A march planned by community leaders in Papua New Guinea's East New Britain province is aiming to break down taboos about incest in PNG society, and to press the police and the judiciary to do more to bring offenders to justice.
The main organiser, Rosemary Savek from the community action organisation Malaguna, says the experience of her own family has prompted her to push for greater public awareness of sexual crime, and a stronger response from the legal system. And she says support for the march on April 9th is growing day by day. Richard Ewart from Radio Australia interviewed Rosemary Savek, community action organisation Malaguna.
“We have been affected by issues of incest, rape and all forms of sexual violence and like an experience in the family, that we had to report the matter to police - on the 15th August, 2011, and to date nothing has been done about it, like no enforcement agency, like the police, having to do an investigation, arrest and then prosecution. This has not taken place.”
Q: Presumably though, the purpose of the march is not so much to deal with that particular case, which is obviously personal to you and your family, but to draw attention to the wider issue, because I gather you're belief is that this is by no means an isolated case?
“Yes, it's going to be a multi-sectoral approach on all forms of violence, but it's going to come from the civil society and all stakeholders and we're working with the police, I've spoken to the Provincial Police Commander, New Guinea Highlands, Anthony Wagambie, and the Police Station Commander in Kokopo, Inspector Duadak, and they want to support us and they were going to walk with us and if there is a petition they are willing to accept on behalf of the civil society to the government.”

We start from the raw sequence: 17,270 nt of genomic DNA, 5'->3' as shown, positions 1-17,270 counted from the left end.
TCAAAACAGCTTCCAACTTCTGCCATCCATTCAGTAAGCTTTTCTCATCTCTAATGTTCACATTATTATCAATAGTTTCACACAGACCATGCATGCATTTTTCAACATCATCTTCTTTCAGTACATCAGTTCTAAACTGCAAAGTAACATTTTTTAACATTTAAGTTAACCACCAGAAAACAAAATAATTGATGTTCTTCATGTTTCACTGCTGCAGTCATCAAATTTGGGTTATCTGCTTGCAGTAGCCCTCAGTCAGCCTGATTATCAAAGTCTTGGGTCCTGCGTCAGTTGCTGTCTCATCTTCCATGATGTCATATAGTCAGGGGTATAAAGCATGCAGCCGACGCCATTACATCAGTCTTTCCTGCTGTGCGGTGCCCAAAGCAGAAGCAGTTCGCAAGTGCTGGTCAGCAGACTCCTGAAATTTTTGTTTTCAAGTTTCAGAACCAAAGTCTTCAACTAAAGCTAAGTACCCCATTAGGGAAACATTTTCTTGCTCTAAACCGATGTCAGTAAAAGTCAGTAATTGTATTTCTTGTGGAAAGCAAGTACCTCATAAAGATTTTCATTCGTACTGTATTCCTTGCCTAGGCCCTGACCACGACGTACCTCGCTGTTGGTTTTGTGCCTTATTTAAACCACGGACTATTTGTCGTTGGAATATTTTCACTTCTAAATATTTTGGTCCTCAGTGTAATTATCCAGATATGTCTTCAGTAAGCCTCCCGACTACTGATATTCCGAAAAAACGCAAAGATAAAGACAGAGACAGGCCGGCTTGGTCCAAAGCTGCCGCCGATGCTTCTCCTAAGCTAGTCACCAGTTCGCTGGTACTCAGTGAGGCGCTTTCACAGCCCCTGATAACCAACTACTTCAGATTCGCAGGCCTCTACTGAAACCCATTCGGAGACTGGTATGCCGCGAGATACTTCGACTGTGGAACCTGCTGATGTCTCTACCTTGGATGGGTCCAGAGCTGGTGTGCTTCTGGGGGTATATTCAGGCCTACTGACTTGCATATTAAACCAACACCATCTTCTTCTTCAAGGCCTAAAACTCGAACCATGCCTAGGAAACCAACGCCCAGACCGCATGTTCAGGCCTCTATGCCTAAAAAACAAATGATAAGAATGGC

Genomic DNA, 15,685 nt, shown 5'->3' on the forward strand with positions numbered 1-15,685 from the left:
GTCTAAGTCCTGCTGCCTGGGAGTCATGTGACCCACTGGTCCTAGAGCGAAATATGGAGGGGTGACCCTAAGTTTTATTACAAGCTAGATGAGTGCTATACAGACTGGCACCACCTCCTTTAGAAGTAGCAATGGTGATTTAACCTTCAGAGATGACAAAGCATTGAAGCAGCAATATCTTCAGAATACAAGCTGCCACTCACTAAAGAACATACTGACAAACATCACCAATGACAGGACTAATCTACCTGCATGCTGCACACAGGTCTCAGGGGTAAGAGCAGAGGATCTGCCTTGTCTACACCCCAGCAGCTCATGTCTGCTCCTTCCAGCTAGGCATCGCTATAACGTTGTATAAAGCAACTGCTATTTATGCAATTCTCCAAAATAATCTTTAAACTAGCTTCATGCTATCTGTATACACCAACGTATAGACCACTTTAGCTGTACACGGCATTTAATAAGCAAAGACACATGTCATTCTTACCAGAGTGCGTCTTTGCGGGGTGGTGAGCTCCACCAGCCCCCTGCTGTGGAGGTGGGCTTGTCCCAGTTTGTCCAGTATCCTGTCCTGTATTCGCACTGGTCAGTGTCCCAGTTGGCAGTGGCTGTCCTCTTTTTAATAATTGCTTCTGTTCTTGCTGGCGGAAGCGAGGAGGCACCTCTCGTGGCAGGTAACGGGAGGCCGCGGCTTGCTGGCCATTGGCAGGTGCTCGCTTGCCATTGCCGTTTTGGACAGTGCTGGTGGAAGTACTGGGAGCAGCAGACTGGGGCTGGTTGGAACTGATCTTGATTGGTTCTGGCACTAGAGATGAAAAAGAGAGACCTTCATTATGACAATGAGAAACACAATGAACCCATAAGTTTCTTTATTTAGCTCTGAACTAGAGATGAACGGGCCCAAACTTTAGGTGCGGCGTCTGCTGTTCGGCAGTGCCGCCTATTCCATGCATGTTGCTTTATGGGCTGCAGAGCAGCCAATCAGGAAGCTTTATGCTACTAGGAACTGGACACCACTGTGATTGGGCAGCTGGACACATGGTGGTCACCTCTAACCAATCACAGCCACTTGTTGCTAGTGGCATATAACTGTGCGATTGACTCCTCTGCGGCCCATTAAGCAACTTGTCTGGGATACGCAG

Q: And what is the demand contained within that petition, what is it that you're asking government to do?
“What we're planning to do is to tell them that 38 years down the line, after Independence, they should have some teeth on the laws, the court system or from the police that can land people behind bars. The resource is there, but they're really not working. The mechanism is there, but I think it's the officers involved, like community development and police are not working for the community or people that have been affected.”
Q: Presumably though, in cases of incest, that is a particularly difficult case for the authorities to investigate, if, for no other reason, it's a subject that people are very, very reluctant to talk about in Papua New Guinea and incest isn't even acknowledged is it in certain sections of PNG society?
“Yeah, I think that they are taboos and they're cultural and sometimes, when we ask for information or witnesses to come out, people don't seem to see the importance of how they're going to play their role or contribute to a particular case.”
Q: Why do you think the instances of incest anecdotally at least are on the increase? What has changed in PNG society when for so many years, incest was not just a taboo as a subject, but it was something that nobody would imagine would happen?
“I think one is the population boom and the other thing we've built our houses, we don't have like the rooms, it's just an open space and the family is sleeping there and maybe that is one contributing factor. And the other thing is that in the past, our ancestors used to value culture and the practices very separate and important. But today, a brother must walk away from the sisters or like in laws, or if I have a brother in law, I'm not allowed to walk in front of him or I have to take the other turn and sisters and brothers are not allowed to play together or physical touching and all that, that has contributed a lot, that more than technology has come into place and I think that mobiles and tv's have contributed as well.”
Q: So, if nothing else, I would imagine that once you've had the march on the 9th of April, one of things that perhaps you would like to see is more people at least talking about the issue and acknowledging that there is an issue?
“Yeah exactly, that is what we're looking at, everybody has to come in and then speak out.”